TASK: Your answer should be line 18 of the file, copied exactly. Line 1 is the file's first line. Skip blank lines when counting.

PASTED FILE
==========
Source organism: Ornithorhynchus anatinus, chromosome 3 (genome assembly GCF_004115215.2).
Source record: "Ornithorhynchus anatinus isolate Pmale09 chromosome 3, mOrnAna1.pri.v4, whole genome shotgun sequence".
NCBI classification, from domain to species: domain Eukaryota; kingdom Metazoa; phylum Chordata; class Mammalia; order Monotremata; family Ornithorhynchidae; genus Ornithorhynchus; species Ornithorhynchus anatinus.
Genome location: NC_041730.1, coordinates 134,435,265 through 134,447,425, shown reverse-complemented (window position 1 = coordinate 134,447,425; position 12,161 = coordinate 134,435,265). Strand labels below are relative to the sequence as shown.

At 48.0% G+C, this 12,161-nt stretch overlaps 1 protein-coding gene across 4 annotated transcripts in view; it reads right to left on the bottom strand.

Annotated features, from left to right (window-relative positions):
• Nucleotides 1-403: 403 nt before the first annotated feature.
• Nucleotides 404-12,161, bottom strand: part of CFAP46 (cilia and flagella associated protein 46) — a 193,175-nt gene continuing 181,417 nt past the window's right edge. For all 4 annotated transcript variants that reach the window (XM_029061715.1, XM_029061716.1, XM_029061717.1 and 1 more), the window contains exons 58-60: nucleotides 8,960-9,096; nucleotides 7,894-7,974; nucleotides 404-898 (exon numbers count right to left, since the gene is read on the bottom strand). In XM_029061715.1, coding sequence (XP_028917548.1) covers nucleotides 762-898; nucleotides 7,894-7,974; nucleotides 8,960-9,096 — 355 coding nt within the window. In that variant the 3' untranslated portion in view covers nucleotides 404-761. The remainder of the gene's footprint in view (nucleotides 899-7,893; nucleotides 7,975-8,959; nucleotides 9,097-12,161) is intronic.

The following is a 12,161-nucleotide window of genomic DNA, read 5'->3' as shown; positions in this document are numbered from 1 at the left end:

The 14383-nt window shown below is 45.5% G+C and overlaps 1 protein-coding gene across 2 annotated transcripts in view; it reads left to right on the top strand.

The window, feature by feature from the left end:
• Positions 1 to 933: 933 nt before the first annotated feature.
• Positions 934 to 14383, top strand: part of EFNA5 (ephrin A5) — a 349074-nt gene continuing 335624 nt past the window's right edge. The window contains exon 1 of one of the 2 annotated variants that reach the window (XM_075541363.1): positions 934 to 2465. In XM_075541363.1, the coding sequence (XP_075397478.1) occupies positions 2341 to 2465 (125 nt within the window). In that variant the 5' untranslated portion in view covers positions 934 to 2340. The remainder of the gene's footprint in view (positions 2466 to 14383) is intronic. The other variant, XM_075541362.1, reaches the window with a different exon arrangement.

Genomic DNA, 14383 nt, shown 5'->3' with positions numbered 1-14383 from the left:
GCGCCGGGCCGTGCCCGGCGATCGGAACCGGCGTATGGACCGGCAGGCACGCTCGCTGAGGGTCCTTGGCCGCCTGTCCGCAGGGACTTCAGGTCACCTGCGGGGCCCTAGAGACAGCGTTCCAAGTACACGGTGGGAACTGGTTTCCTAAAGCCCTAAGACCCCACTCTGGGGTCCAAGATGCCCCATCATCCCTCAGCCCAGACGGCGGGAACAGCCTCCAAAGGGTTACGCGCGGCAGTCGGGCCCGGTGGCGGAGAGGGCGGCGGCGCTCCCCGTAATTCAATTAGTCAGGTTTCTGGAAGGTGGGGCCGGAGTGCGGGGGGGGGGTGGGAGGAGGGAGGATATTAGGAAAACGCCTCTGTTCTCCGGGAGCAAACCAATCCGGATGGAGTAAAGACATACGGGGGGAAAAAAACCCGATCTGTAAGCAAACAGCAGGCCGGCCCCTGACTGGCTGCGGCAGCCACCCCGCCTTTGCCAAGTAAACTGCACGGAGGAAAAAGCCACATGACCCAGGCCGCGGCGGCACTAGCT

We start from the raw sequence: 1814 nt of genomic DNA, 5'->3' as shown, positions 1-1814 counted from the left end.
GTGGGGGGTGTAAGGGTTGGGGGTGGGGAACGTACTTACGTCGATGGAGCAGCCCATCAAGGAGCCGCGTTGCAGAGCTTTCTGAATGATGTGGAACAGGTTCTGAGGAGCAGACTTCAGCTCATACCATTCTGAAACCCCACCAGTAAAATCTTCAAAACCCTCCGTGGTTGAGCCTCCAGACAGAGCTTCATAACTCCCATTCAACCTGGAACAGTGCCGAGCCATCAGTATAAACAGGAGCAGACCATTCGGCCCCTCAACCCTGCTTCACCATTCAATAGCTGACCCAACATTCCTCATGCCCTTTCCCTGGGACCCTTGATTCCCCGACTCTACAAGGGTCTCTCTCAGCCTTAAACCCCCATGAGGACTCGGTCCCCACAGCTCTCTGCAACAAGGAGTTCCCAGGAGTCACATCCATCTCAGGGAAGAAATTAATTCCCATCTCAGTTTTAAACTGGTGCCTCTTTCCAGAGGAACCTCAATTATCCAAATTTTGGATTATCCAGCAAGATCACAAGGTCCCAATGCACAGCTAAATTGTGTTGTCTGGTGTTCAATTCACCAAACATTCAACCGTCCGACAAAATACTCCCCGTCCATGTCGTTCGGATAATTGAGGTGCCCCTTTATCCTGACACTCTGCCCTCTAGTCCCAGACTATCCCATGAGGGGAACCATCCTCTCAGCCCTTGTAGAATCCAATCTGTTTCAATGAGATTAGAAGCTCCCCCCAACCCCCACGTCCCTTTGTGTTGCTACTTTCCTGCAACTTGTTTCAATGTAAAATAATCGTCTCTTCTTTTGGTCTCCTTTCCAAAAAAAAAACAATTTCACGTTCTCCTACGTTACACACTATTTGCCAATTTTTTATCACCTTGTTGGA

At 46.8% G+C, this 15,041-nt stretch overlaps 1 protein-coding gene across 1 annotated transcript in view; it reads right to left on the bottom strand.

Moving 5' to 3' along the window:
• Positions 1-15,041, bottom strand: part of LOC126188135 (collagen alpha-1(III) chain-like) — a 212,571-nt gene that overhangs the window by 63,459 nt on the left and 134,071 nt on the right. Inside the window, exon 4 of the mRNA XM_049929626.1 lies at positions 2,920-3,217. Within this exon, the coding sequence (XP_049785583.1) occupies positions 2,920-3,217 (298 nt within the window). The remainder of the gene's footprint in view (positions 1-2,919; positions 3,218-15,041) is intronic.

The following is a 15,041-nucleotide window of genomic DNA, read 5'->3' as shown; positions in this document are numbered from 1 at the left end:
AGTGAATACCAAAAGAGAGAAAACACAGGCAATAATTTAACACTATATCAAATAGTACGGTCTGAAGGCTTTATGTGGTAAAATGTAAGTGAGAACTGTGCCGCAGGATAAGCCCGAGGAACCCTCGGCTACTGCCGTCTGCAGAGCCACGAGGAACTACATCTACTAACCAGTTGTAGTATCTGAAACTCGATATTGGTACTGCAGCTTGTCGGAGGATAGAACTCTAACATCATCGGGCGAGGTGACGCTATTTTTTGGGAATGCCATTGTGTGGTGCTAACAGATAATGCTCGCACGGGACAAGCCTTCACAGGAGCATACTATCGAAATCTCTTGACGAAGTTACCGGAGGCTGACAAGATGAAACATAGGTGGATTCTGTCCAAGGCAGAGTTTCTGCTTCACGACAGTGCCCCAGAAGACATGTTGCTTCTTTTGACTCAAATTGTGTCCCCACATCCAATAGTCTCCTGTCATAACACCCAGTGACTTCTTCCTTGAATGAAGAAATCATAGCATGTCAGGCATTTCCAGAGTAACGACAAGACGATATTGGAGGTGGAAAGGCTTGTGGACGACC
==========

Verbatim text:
At 46.8% G+C, this 15,041-nt stretch overlaps 1 protein-coding gene across 1 annotated transcript in view; it reads right to left on the bottom strand.